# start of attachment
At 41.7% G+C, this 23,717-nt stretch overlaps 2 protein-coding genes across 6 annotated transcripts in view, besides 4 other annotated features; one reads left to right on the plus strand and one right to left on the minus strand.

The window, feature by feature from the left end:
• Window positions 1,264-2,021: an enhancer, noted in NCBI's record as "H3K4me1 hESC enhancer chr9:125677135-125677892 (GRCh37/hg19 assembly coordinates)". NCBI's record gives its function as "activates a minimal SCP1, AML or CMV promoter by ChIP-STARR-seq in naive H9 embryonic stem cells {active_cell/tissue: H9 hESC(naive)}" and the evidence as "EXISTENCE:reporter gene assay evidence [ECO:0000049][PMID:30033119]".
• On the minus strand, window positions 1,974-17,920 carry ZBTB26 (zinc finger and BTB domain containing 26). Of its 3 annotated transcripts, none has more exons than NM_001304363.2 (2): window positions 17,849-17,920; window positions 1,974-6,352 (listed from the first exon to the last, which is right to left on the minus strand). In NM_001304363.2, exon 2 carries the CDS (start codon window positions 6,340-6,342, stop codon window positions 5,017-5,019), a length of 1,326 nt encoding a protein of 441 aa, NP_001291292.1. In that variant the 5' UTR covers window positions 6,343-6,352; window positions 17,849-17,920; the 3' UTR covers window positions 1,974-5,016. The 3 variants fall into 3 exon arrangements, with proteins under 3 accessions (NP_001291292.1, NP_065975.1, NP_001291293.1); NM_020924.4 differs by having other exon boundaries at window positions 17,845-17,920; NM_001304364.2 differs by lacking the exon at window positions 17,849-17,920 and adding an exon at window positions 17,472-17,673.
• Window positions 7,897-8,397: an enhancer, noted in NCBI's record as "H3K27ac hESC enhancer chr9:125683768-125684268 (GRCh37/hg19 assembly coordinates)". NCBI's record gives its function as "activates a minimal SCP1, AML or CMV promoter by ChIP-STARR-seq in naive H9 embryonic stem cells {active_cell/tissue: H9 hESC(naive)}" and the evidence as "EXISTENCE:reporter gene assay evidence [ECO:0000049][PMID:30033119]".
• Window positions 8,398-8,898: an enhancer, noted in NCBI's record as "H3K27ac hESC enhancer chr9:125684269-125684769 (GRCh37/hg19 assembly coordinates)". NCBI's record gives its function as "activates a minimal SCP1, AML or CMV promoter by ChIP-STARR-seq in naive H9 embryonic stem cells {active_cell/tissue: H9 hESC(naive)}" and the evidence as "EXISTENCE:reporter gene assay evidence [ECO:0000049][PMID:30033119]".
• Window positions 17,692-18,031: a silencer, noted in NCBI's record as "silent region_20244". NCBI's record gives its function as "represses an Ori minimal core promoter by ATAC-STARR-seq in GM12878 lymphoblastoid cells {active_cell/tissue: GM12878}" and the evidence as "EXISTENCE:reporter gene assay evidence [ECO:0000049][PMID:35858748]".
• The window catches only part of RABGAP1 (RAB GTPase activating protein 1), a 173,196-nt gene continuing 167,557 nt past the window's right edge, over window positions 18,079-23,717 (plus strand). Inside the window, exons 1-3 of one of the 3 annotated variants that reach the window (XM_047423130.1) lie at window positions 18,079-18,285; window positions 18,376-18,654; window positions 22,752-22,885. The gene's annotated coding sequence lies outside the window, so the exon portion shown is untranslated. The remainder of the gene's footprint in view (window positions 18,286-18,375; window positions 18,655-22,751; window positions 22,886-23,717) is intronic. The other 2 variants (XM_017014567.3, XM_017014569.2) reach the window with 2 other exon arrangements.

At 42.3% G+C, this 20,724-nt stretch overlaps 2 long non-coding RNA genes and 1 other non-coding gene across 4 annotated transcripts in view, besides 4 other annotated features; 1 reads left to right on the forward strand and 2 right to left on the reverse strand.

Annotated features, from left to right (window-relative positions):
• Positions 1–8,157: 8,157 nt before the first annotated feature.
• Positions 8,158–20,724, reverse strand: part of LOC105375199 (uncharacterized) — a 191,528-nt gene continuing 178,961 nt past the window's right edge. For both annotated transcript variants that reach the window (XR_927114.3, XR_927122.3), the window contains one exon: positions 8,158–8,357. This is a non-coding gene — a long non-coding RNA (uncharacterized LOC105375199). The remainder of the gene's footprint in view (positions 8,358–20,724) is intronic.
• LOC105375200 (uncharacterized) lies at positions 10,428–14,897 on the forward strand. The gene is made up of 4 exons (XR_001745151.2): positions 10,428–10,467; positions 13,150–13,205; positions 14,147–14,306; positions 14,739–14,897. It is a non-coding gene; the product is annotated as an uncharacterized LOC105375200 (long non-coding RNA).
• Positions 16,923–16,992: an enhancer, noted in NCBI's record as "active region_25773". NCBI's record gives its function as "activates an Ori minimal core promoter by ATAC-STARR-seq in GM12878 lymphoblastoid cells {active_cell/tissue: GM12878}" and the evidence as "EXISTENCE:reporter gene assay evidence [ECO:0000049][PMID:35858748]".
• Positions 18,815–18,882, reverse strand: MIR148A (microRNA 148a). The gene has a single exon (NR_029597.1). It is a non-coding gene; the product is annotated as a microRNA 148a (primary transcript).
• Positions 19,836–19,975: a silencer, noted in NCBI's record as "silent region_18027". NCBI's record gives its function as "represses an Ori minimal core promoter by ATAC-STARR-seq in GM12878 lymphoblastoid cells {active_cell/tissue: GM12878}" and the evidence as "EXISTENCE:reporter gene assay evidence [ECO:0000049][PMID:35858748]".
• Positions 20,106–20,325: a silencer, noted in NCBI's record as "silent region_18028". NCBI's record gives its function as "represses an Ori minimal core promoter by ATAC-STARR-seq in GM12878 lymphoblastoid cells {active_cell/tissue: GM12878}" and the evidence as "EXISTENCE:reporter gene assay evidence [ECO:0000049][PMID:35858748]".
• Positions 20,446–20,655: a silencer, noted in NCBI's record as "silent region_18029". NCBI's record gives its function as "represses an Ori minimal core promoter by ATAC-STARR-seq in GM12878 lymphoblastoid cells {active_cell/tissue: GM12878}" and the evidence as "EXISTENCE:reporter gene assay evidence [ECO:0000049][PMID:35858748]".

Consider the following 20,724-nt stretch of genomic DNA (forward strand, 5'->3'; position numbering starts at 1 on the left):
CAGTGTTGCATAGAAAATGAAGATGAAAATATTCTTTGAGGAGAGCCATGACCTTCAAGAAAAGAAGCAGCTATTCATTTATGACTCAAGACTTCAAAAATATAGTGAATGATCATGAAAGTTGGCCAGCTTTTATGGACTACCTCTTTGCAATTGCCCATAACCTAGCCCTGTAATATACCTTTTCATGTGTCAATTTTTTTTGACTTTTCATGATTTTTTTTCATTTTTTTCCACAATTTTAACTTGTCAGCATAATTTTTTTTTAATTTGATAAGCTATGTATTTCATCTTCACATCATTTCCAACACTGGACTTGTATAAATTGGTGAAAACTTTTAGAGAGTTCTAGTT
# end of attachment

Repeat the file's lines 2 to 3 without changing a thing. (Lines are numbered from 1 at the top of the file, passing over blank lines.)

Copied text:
The window, feature by feature from the left end:
• Window positions 1,264-2,021: an enhancer, noted in NCBI's record as "H3K4me1 hESC enhancer chr9:125677135-125677892 (GRCh37/hg19 assembly coordinates)". NCBI's record gives its function as "activates a minimal SCP1, AML or CMV promoter by ChIP-STARR-seq in naive H9 embryonic stem cells {active_cell/tissue: H9 hESC(naive)}" and the evidence as "EXISTENCE:reporter gene assay evidence [ECO:0000049][PMID:30033119]".